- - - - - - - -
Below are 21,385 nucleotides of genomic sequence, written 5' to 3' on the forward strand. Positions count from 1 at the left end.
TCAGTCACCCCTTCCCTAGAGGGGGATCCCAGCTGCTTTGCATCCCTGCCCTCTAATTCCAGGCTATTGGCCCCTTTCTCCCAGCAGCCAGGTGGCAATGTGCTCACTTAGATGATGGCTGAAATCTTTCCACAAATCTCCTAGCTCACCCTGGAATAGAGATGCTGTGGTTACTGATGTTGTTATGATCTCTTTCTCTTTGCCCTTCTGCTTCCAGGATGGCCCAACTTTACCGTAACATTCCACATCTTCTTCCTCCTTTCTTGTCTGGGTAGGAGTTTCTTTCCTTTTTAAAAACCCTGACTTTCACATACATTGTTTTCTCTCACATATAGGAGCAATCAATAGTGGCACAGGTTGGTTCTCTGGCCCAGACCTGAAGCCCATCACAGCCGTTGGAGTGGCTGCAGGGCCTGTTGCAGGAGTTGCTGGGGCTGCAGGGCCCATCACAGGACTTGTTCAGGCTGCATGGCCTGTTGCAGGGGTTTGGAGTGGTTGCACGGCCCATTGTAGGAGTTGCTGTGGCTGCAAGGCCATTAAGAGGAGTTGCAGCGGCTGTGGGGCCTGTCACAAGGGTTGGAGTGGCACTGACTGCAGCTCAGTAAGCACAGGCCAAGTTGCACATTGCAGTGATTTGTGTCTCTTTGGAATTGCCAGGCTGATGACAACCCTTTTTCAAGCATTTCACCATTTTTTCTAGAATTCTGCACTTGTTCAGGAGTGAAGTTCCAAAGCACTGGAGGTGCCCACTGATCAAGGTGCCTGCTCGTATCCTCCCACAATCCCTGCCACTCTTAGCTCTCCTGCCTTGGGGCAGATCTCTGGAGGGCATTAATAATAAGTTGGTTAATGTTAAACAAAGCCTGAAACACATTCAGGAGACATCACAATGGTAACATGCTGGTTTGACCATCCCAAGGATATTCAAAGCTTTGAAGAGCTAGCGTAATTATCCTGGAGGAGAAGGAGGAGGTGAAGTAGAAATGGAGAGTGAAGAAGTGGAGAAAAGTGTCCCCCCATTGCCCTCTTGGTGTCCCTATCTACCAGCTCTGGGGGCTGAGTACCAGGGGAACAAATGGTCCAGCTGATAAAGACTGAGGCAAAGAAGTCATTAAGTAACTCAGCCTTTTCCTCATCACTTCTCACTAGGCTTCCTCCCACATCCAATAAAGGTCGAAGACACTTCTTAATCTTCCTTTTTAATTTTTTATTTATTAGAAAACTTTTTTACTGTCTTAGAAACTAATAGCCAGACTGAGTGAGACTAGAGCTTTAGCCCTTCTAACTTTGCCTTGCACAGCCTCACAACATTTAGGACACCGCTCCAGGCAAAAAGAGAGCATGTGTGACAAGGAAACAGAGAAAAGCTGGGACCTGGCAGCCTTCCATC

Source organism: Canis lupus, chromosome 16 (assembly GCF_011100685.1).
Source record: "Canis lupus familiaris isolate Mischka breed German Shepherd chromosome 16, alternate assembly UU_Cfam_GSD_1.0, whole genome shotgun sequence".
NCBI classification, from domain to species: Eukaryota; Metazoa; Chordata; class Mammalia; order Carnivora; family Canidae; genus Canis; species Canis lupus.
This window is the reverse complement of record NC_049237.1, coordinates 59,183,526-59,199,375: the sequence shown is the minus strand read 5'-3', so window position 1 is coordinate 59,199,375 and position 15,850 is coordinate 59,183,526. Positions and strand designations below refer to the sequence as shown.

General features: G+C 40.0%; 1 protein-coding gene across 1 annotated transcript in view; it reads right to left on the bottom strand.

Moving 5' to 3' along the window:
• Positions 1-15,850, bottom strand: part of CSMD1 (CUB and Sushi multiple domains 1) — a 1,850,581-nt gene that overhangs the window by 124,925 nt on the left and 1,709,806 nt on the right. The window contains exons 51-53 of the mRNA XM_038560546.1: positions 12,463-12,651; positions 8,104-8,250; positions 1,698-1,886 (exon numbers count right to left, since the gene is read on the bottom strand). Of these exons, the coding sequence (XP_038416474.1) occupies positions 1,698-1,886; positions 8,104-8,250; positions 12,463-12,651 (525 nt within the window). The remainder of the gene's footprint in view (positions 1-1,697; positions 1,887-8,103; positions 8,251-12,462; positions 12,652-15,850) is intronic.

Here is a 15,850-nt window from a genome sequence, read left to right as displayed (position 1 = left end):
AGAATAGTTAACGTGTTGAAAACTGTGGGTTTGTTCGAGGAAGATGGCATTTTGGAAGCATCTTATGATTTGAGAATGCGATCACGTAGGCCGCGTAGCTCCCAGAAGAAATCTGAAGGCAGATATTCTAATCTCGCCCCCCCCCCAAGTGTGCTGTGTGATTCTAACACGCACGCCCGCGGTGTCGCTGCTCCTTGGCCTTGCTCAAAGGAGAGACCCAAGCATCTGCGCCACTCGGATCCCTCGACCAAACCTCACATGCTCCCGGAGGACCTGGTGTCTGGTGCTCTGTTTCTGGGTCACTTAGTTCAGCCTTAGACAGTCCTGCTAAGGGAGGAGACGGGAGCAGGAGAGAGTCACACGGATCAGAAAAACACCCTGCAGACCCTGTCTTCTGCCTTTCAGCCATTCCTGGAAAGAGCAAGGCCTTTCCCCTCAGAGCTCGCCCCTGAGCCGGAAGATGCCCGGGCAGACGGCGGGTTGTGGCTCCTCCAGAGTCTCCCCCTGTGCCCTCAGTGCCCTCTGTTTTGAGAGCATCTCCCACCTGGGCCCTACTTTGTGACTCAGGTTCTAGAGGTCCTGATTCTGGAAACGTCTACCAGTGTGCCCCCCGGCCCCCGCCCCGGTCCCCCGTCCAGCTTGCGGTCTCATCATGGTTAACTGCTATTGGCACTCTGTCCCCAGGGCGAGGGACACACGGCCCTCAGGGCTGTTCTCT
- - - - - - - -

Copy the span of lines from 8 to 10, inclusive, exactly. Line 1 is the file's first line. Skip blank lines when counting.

Moving 5' to 3' along the window:
• Positions 1-15,850, bottom strand: part of CSMD1 (CUB and Sushi multiple domains 1) — a 1,850,581-nt gene that overhangs the window by 124,925 nt on the left and 1,709,806 nt on the right. The window contains exons 51-53 of the mRNA XM_038560546.1: positions 12,463-12,651; positions 8,104-8,250; positions 1,698-1,886 (exon numbers count right to left, since the gene is read on the bottom strand). Of these exons, the coding sequence (XP_038416474.1) occupies positions 1,698-1,886; positions 8,104-8,250; positions 12,463-12,651 (525 nt within the window). The remainder of the gene's footprint in view (positions 1-1,697; positions 1,887-8,103; positions 8,251-12,462; positions 12,652-15,850) is intronic.

Here is a 15,850-nt window from a genome sequence, read left to right as displayed (position 1 = left end):